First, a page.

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The Best Plants for Your Office

November 30, 2020
Kyle Grant

The Best Plants for Your Office: Bringing the outside in and the advent of the ‘BrainForest’

TLDR: Plants are good for you, your home, your office, and your creativity. Our answer to staying at home during lockdown was to bring nature inside! Even NASA now has its astronauts on the International Space Station growing flowers to keep them from going bonkers. Some great houseplants to try are Devils Ivy and the Swiss Cheese Plant. You can nab them both as well as many others from our friends over at Bloombox Club. If you want to get creative then why not make the plant pots one evening too. We did this recently and it was a heap of (messy) fun! Sculpd do a great kit for two and their clay air dries in a day.

Building a ‘Brainforest’

Plants are good for the mind. Most people redecorating their office space used to look at ergonomic chairs or new desk decorations. More recently, the latest trend has been 'what type of plants do I want'. ‘Green’ offices is becoming the newest trend! Whether that is for aesthetic reasons, ecological reasons, or health reasons, indoor plants are making a comeback. At Oxwash the first thing in our lagoons isn’t the washing machines, but a whole heap of plants, creating what we call our ‘brainforest’. We even have banks of plants in our processing lines that keep the air clean and fresh.

The incorporation of plants into our everyday lives is not a new construct. Egyptians, Greeks, and Romans utilised botanicals to increase the beauty of an area. Let’s not forget Babylon you’ve heard the story of the hanging gardens of Babylon right?! Cascading balconies of vegetation, fields of exotic plants, and rich natural smells-a botanical wonder to any eye. As urbanisation takes over and we spend more time indoors that we try to bring a piece of nature with us.

How can plants improve the workplace?

Having indoor plants in the workplace has been found to facilitate employee happiness, physical and psychological wellbeing, creativity, productivity, efficiency, and satisfaction. Improve the indoor air quality and in turn improve company profits. Are you wondering how? It is the same reason you go on long walks in a park or nature reserve when you want a break, nature relaxes you.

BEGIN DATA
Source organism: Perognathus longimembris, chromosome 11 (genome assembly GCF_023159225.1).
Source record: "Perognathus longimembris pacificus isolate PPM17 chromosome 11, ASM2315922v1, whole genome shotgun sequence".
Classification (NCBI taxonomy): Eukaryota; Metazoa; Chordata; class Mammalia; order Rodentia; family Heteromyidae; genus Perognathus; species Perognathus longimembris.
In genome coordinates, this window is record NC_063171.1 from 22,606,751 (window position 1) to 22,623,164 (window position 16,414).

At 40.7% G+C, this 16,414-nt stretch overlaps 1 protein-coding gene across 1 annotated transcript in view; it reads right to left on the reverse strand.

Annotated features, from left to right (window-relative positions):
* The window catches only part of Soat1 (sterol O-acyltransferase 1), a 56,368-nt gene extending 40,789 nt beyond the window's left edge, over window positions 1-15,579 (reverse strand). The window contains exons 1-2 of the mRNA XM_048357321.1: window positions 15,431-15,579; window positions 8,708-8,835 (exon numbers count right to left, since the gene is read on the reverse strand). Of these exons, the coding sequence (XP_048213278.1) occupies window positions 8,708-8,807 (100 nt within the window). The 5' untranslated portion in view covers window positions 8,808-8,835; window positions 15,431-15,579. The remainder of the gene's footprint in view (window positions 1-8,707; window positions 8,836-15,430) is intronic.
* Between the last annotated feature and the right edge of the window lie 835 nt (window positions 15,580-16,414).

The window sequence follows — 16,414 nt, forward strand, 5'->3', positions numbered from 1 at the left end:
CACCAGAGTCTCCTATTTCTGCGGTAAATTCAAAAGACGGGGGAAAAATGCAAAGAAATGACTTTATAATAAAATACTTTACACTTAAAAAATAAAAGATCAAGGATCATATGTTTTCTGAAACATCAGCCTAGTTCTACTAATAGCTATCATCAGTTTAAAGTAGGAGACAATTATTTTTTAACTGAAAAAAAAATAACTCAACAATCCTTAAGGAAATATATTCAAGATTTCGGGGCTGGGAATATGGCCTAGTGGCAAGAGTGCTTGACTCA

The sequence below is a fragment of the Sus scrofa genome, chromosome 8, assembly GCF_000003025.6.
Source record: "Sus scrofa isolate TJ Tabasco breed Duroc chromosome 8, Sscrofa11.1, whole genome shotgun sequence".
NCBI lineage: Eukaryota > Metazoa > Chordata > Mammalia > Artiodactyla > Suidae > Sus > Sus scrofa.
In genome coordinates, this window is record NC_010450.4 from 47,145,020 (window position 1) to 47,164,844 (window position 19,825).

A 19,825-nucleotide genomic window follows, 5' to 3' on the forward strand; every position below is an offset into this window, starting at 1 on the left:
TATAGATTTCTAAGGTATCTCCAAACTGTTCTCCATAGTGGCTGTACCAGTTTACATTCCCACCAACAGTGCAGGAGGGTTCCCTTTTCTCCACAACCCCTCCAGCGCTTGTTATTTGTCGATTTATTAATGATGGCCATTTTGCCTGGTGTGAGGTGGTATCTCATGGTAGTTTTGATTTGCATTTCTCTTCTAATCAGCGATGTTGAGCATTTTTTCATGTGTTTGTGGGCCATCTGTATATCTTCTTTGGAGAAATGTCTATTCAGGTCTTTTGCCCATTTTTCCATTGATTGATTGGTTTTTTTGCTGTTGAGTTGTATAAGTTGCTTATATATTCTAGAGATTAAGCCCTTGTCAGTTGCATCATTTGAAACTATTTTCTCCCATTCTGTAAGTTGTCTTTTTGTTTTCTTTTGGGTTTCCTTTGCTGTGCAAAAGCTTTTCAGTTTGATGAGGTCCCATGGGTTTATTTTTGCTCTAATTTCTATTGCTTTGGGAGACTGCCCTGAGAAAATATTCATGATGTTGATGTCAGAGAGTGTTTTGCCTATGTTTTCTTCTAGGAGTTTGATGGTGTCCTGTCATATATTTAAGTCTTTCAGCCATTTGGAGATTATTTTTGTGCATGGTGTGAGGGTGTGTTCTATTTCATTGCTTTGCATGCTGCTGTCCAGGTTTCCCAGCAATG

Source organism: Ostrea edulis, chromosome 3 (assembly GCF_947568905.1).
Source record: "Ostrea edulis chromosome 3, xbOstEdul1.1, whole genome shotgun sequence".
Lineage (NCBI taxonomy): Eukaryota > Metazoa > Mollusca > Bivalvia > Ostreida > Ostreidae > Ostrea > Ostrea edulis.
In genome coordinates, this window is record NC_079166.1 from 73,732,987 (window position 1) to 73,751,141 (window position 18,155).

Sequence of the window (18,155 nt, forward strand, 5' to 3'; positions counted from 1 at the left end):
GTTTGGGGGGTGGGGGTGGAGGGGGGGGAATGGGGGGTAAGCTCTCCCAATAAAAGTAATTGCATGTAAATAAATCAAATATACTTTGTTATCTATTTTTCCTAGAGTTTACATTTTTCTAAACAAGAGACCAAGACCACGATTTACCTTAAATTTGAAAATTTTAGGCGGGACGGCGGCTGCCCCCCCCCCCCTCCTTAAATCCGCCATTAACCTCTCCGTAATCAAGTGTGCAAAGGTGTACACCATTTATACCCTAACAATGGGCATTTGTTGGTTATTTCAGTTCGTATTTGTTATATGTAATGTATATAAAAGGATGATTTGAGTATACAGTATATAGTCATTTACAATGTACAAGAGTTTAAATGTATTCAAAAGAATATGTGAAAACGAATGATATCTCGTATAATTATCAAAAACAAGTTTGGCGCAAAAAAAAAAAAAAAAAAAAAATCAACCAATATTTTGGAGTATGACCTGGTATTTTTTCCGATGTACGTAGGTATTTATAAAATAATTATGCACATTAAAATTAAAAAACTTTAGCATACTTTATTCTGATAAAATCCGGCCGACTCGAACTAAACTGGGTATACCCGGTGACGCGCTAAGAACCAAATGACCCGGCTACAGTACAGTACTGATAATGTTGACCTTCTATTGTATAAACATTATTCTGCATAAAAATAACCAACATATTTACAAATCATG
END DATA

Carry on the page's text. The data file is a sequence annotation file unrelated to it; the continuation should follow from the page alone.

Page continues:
Studies where office space with and without foliage were compared. The urban settings without foliage showed raise levels of stress, anxiety, headaches, and feelings of claustrophobia. This resulted in an overall decrease of work performance, efficiency, and employee happiness. Offices with visible plants, notably more so in office spaces than in break rooms, showed positive effects on employee happiness and well-being. As well as this, employees showed improved levels of stress, anxiety, tiredness, and found they were less distracted and more attenuated to their work. Reports of sickness and absences reduced with an overall increase in job satisfaction.

Having plants and nature as a part of the office adds to your attraction to potential job applicants. Allowing employees to put a piece of themselves into the office by choosing what plant or leaf colour enables expression of character and sense of self in an environment that is often out of their control. Plants can also absorb noise and act as barrier for those who prefer a quieter more private work environment.

Most workplaces including use mechanical ventilation and have fewer usable windows. This limits air exchange and ventilation, the air is then recycled. Air is heated up or cooled down to be re-distributed, during which it starts to degrade releasing toxins and pollutants for us to breathe in- known as poor Indoor Air Quality (IAQ). Poor IAQ is affected by office computers, renovations, building infrastructure, furnishings, cleaning products used and air pollutants such as Carbon dioxide (CO2), Carbon Monoxide (CO), even dust and pollen.

Poor IAQ brings about Sick Building Syndrome (SBS), a sickness induced by enclosed spaces where little to no natural engagement occurs. SBS causes, headaches, fatigue, nausea and eye irritation. Hang on we have all felt these in a job … who knew it had a name?